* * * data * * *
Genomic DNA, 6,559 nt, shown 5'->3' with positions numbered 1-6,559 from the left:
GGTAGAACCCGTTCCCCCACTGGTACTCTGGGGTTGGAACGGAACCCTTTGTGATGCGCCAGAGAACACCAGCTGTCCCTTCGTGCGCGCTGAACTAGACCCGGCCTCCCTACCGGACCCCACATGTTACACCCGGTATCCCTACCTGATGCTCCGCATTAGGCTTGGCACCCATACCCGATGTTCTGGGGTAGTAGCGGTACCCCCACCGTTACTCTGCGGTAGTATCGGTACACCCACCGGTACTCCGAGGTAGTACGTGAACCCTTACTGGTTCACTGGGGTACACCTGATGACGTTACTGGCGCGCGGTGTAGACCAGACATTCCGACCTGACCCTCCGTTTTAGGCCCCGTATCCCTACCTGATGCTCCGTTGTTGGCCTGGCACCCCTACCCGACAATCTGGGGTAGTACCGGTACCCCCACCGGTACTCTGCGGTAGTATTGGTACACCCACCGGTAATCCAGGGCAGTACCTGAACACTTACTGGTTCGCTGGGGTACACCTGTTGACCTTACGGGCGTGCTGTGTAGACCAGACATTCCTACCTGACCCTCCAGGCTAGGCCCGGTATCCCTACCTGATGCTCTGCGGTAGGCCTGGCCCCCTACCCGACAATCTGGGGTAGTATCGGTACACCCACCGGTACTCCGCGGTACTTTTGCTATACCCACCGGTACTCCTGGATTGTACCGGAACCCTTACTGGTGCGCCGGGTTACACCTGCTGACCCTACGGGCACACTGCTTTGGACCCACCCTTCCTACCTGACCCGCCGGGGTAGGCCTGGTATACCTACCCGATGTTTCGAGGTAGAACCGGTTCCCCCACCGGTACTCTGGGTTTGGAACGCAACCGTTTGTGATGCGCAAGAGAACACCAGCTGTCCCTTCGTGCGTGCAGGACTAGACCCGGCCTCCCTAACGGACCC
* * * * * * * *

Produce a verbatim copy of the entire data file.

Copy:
Genomic DNA, 6,559 nt, shown 5'->3' with positions numbered 1-6,559 from the left:
GGTAGAACCCGTTCCCCCACTGGTACTCTGGGGTTGGAACGGAACCCTTTGTGATGCGCCAGAGAACACCAGCTGTCCCTTCGTGCGCGCTGAACTAGACCCGGCCTCCCTACCGGACCCCACATGTTACACCCGGTATCCCTACCTGATGCTCCGCATTAGGCTTGGCACCCATACCCGATGTTCTGGGGTAGTAGCGGTACCCCCACCGTTACTCTGCGGTAGTATCGGTACACCCACCGGTACTCCGAGGTAGTACGTGAACCCTTACTGGTTCACTGGGGTACACCTGATGACGTTACTGGCGCGCGGTGTAGACCAGACATTCCGACCTGACCCTCCGTTTTAGGCCCCGTATCCCTACCTGATGCTCCGTTGTTGGCCTGGCACCCCTACCCGACAATCTGGGGTAGTACCGGTACCCCCACCGGTACTCTGCGGTAGTATTGGTACACCCACCGGTAATCCAGGGCAGTACCTGAACACTTACTGGTTCGCTGGGGTACACCTGTTGACCTTACGGGCGTGCTGTGTAGACCAGACATTCCTACCTGACCCTCCAGGCTAGGCCCGGTATCCCTACCTGATGCTCTGCGGTAGGCCTGGCCCCCTACCCGACAATCTGGGGTAGTATCGGTACACCCACCGGTACTCCGCGGTACTTTTGCTATACCCACCGGTACTCCTGGATTGTACCGGAACCCTTACTGGTGCGCCGGGTTACACCTGCTGACCCTACGGGCACACTGCTTTGGACCCACCCTTCCTACCTGACCCGCCGGGGTAGGCCTGGTATACCTACCCGATGTTTCGAGGTAGAACCGGTTCCCCCACCGGTACTCTGGGTTTGGAACGCAACCGTTTGTGATGCGCAAGAGAACACCAGCTGTCCCTTCGTGCGTGCAGGACTAGACCCGGCCTCCCTAACGGACCC